• I like your method, Joe. What a great idea to “capture” unique characters and then let the imagination take over. When I lived in NYC to pursue acting, I loved to go to Times Square (not like it is today!) or Wash. Square Park and just people watch for character studies. Endlessly fascinating.

  2. If either a digger or natural, I guess I’m the latter, because I certainly don’t go looking for ideas. Character names, beginnings and endings, titles, first lines – these just pop into my head. Once realized, my mind can’t let them go. Scenes come on road trips (hubby and I do a lot of traveling), while cooking, gardening, or even while shopping for groceries. As far as I can tell, nothing around me triggers the ideas, they’re just there. I’m not very good at writing them out, so they just simmer. I do have a spiral notebook I sometimes use for the scenes or conversations that I see or hear. One page in it has scenes from six different stories.

    I’m sure I need to just pick one and get it out on a computer. Each of over twenty stories has its own spiral notebook, with a style sheet drawn inside the front cover, characters on the facing page, and whatever notes I’ve jotted on the following pages. Last week, I sorted piles of notes, cut the sheets with several different story ideas so they could go in the appropriate file, and got it all neatly organized. Will I settle in and start typing? I don’t know, but I hope to.

  3. Thanks for this, Mr. Bell. I just turned in the wip to my editor, and now it’s time to plan the next book. All I know so far is that it has to be set in Croatia, or at least enough of it to satisfy the IRS. And, it’ll probably be another “International Mystery Romance” so I can connect it to Heather’s Chase which I wrote after my British Isles trip. Staring out at the snow-lined yard this morning might be a tough stretch.
    Overall, I guess I’m a “entice the ideas to come into range, then grab them and lock them in my office” kind of writer.

  4. Great post, Jim. I love the creativity subject. My favorite way of constantly exercising the muscle is looking for ways to do things better, inventions that would be an improvement on what we have, something new that could be useful – necessity is the mother of invention. And it drives my wife crazy. She tells me, “There are those who never stop thinking about how to do the job, and others who just do it.” I’m a dreamer.

    I think ideas come to me fairly easily, but I still love to dig. Growing up, I was constantly repairing fences that had been damaged by the horses my father kept. I dug hundreds of post holes, and went off to college, before I learned what a spud bar was. It’s gold for digging.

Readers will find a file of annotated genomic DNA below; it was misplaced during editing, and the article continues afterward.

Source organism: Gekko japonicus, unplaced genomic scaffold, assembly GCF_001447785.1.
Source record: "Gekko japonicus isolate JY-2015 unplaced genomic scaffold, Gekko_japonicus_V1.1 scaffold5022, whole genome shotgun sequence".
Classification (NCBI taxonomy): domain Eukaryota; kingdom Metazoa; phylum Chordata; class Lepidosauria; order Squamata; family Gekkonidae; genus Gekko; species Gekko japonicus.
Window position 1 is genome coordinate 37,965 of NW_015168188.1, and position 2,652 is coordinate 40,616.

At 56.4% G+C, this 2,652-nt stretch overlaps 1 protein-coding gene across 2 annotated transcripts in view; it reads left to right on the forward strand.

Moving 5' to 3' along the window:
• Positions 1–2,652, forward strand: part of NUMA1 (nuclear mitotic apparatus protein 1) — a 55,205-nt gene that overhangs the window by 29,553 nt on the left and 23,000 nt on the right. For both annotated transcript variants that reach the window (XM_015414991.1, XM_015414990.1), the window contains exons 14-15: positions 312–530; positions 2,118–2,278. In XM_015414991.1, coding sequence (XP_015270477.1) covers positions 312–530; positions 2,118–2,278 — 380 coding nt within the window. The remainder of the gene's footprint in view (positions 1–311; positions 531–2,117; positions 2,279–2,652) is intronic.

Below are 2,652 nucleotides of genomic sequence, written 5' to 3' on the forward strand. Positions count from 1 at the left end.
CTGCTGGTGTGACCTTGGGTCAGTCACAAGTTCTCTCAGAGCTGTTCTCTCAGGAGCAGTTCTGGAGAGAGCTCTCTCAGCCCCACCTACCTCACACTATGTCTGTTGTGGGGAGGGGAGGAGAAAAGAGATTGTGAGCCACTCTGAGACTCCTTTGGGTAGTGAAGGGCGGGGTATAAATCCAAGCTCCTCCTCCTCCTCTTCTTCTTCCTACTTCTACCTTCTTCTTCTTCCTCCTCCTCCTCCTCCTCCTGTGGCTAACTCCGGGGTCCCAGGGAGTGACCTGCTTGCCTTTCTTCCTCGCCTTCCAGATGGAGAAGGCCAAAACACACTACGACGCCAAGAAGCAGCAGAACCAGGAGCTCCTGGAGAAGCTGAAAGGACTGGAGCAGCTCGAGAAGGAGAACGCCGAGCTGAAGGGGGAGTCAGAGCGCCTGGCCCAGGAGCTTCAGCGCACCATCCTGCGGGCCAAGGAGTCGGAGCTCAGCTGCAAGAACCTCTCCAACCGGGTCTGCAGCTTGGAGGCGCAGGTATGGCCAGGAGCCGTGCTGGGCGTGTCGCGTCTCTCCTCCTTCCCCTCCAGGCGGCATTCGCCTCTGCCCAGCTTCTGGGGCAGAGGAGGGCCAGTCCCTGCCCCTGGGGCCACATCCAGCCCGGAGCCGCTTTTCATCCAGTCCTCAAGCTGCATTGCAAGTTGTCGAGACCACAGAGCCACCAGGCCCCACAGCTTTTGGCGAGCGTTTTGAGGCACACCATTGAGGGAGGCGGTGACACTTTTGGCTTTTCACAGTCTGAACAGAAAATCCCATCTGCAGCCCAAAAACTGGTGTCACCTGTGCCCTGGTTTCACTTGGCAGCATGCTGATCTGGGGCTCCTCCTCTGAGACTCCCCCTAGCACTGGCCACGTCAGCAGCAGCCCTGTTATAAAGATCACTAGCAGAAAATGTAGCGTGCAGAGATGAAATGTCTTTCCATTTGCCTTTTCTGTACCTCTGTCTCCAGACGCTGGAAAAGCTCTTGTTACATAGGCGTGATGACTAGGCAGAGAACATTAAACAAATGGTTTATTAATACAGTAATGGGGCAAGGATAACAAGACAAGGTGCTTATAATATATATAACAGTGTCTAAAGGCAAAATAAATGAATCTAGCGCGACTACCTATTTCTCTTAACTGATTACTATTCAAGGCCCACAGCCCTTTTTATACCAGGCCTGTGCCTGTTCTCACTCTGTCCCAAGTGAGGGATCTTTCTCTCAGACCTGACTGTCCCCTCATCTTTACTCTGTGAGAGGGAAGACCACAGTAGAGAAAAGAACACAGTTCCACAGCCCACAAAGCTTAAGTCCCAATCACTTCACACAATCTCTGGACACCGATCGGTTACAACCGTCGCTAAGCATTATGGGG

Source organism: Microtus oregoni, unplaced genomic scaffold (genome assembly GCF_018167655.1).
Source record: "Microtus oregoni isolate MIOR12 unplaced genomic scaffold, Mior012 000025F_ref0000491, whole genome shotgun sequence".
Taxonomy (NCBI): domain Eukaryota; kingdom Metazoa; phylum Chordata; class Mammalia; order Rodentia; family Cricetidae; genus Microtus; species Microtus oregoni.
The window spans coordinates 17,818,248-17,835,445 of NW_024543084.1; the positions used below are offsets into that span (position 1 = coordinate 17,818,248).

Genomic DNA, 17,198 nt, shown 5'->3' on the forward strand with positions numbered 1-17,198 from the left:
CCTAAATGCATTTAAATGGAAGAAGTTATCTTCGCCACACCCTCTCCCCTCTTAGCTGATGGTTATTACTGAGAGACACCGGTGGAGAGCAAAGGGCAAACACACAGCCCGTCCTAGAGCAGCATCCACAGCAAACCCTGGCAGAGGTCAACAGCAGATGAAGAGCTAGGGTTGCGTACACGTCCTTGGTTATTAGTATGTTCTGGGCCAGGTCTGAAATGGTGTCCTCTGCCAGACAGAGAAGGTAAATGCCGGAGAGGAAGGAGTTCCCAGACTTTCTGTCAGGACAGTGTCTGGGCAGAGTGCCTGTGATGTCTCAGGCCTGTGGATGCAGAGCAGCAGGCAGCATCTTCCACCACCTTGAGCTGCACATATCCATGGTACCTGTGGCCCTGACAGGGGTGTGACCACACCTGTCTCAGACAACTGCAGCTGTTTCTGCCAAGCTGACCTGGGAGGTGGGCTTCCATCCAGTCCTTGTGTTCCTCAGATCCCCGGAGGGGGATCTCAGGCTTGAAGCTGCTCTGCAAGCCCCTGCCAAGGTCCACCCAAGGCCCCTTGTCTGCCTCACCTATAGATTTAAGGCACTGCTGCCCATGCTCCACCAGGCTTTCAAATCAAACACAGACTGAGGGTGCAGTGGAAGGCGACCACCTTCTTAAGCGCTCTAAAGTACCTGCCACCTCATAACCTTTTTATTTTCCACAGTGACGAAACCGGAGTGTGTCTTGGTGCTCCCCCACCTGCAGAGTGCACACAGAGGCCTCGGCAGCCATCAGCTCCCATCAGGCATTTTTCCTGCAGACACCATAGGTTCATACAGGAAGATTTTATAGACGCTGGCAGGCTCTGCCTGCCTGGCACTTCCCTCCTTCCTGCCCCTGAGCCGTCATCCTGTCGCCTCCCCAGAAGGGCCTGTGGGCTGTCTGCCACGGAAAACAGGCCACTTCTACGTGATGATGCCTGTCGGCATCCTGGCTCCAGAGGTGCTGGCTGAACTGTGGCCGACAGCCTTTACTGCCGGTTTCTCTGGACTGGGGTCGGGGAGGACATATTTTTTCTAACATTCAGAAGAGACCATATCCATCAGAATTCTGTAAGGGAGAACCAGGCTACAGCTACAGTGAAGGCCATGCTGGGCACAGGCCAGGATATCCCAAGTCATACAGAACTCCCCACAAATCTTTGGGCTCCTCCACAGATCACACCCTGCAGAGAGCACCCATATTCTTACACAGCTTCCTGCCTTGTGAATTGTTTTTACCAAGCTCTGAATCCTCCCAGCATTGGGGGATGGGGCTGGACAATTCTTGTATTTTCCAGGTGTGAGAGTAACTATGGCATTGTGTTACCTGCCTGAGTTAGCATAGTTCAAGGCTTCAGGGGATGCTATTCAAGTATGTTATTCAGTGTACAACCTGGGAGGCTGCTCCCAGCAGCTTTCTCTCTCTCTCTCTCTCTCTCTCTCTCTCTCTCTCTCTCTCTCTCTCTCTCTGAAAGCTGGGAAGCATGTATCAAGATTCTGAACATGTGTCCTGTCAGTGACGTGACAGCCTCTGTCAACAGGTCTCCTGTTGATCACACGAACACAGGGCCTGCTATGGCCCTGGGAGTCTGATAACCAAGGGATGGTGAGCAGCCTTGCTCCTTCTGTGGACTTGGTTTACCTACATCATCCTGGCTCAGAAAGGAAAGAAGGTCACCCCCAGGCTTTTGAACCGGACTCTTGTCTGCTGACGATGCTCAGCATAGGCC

In my current series (fantasy adventures), I start with a topic that has a lot of conflict associated with it – cell phone addiction in my last book, equity and CRT in my WIP. I choose an appropriate anatomical body system, then I start digging (using my literary spud bar) for a concept (Larry Brooks), then a premise. I used to do this in a notebook or on scrap paper, but found I can type faster than I can write (and I can read it later). So, now I start Swain’s “white hot document” on Google docs. As I write, move, copy and paste, it gradually morphs into an outline.

    Sorry for the verbosity. Creatives love to talk.

    Have a great weekend!

    • Glad you haven’t chosen anything controversial, Steve.

      Ha! I’m reminded of Bradbury’s advice from Zen in the Art of Writing:

      “The writer must ask himself what do I really think of the world, what do I love, fear, hate? And begin to pour this out on paper….You, the prism, measure the light of the world; it burns through your mind to throw a different spectroscopic reading than anyone else anywhere can throw. Let the world burn through you. Throw the prism light, white hot, on paper.”

  5. Superb as always, Jim. I guess I’m a little of both. I have plenty of ideas for standalones, but when I sit at the keyboard to write the next book in either one of my series, I have to dig. Reading the previous book helps. This advice reminds me of how I jumpstarted my creativity to write Book 5 of my Grafton County Series (my WIP).

    I wrote: The blinking cursor was literally driving me insane. If I had to stare at it another second I might be tempted to whip the MacBook across the room.

    Then I posed questions. Those questions made me realize I wasn’t writing about me, I’d slipped into my MC’s skin and her frustration at the blinking cursor. Worked great!

  6. Good morning, Jim, and thank you for this great information.

    Although ideas occasionally drop by uninvited, more often I “go after them with a club.” For me, one club is in the form of listening to podcasts, books, or writing courses while I’m out for a run or doing chores around the house. An even larger club is reading. (For example, your post gave me an idea for a future one 🙂 ) I find one sentence or phrase can spark a thought that turns into a flame.